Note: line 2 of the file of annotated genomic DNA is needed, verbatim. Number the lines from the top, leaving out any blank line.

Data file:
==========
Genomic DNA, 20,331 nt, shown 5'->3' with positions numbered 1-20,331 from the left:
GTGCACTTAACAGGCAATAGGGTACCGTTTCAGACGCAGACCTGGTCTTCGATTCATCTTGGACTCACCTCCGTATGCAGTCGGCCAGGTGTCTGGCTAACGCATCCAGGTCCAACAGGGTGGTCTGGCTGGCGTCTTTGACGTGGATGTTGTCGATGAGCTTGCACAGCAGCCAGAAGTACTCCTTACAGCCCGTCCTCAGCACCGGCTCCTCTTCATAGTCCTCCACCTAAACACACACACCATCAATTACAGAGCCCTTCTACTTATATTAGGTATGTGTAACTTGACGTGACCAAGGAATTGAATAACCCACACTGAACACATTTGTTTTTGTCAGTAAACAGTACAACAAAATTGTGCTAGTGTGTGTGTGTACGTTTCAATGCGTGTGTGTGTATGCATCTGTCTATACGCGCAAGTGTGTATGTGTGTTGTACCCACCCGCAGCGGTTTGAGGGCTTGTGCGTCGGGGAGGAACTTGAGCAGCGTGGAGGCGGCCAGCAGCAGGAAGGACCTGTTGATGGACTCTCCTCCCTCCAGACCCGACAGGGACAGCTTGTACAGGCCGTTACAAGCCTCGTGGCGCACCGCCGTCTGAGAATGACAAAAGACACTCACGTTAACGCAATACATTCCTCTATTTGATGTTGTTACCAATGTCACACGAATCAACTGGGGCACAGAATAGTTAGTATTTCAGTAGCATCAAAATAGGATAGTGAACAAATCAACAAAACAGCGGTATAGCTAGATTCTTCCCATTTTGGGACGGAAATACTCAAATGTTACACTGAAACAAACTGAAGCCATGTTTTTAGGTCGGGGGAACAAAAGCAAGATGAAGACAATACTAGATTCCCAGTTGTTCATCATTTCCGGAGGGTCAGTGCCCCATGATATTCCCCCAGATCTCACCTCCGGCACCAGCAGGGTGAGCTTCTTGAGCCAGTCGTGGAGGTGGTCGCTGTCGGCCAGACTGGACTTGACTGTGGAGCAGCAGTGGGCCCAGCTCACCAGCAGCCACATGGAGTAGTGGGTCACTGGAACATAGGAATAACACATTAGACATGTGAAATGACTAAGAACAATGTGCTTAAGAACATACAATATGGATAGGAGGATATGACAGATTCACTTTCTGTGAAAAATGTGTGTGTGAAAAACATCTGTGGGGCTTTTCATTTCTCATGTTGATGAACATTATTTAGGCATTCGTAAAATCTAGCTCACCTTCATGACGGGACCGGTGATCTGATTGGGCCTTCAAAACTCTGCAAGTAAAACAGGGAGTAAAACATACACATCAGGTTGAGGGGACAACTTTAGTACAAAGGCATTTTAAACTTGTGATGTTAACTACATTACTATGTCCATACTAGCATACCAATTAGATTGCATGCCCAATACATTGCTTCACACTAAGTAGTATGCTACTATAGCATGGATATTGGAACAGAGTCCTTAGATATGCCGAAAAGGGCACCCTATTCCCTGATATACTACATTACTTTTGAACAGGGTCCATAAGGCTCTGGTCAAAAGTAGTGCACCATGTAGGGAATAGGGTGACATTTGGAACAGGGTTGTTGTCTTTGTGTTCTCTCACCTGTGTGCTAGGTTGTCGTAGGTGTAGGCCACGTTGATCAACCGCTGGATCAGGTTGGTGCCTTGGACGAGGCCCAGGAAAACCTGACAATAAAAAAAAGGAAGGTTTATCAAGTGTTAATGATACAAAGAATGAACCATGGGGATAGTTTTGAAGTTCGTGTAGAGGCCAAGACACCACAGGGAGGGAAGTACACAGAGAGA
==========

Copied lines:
GTGCACTTAACAGGCAATAGGGTACCGTTTCAGACGCAGACCTGGTCTTCGATTCATCTTGGACTCACCTCCGTATGCAGTCGGCCAGGTGTCTGGCTAACGCATCCAGGTCCAACAGGGTGGTCTGGCTGGCGTCTTTGACGTGGATGTTGTCGATGAGCTTGCACAGCAGCCAGAAGTACTCCTTACAGCCCGTCCTCAGCACCGGCTCCTCTTCATAGTCCTCCACCTAAACACACACACCATCAATTACAGAGCCCTTCTACTTATATTAGGTATGTGTAACTTGACGTGACCAAGGAATTGAATAACCCACACTGAACACATTTGTTTTTGTCAGTAAACAGTACAACAAAATTGTGCTAGTGTGTGTGTGTACGTTTCAATGCGTGTGTGTGTATGCATCTGTCTATACGCGCAAGTGTGTATGTGTGTTGTACCCACCCGCAGCGGTTTGAGGGCTTGTGCGTCGGGGAGGAACTTGAGCAGCGTGGAGGCGGCCAGCAGCAGGAAGGACCTGTTGATGGACTCTCCTCCCTCCAGACCCGACAGGGACAGCTTGTACAGGCCGTTACAAGCCTCGTGGCGCACCGCCGTCTGAGAATGACAAAAGACACTCACGTTAACGCAATACATTCCTCTATTTGATGTTGTTACCAATGTCACACGAATCAACTGGGGCACAGAATAGTTAGTATTTCAGTAGCATCAAAATAGGATAGTGAACAAATCAACAAAACAGCGGTATAGCTAGATTCTTCCCATTTTGGGACGGAAATACTCAAATGTTACACTGAAACAAACTGAAGCCATGTTTTTAGGTCGGGGGAACAAAAGCAAGATGAAGACAATACTAGATTCCCAGTTGTTCATCATTTCCGGAGGGTCAGTGCCCCATGATATTCCCCCAGATCTCACCTCCGGCACCAGCAGGGTGAGCTTCTTGAGCCAGTCGTGGAGGTGGTCGCTGTCGGCCAGACTGGACTTGACTGTGGAGCAGCAGTGGGCCCAGCTCACCAGCAGCCACATGGAGTAGTGGGTCACTGGAACATAGGAATAACACATTAGACATGTGAAATGACTAAGAACAATGTGCTTAAGAACATACAATATGGATAGGAGGATATGACAGATTCACTTTCTGTGAAAAATGTGTGTGTGAAAAACATCTGTGGGGCTTTTCATTTCTCATGTTGATGAACATTATTTAGGCATTCGTAAAATCTAGCTCACCTTCATGACGGGACCGGTGATCTGATTGGGCCTTCAAAACTCTGCAAGTAAAACAGGGAGTAAAACATACACATCAGGTTGAGGGGACAACTTTAGTACAAAGGCATTTTAAACTTGTGATGTTAACTACATTACTATGTCCATACTAGCATACCAATTAGATTGCATGCCCAATACATTGCTTCACACTAAGTAGTATGCTACTATAGCATGGATATTGGAACAGAGTCCTTAGATATGCCGAAAAGGGCACCCTATTCCCTGATATACTACATTACTTTTGAACAGGGTCCATAAGGCTCTGGTCAAAAGTAGTGCACCATGTAGGGAATAGGGTGACATTTGGAACAGGGTTGTTGTCTTTGTGTTCTCTCACCTGTGTGCTAGGTTGTCGTAGGTGTAGGCCACGTTGATCAACCGCTGGATCAGGTTGGTGCCTTGGACGAGGCCCAGGAAAACCTGACAATAAAAAAAAGGAAGGTTTATCAAGTGTTAATGATACAAAGAATGAACCATGGGGATAGTTTTGAAGTTCGTGTAGAGGCCAAGACACCACAGGGAGGGAAGTACACAGAGAGA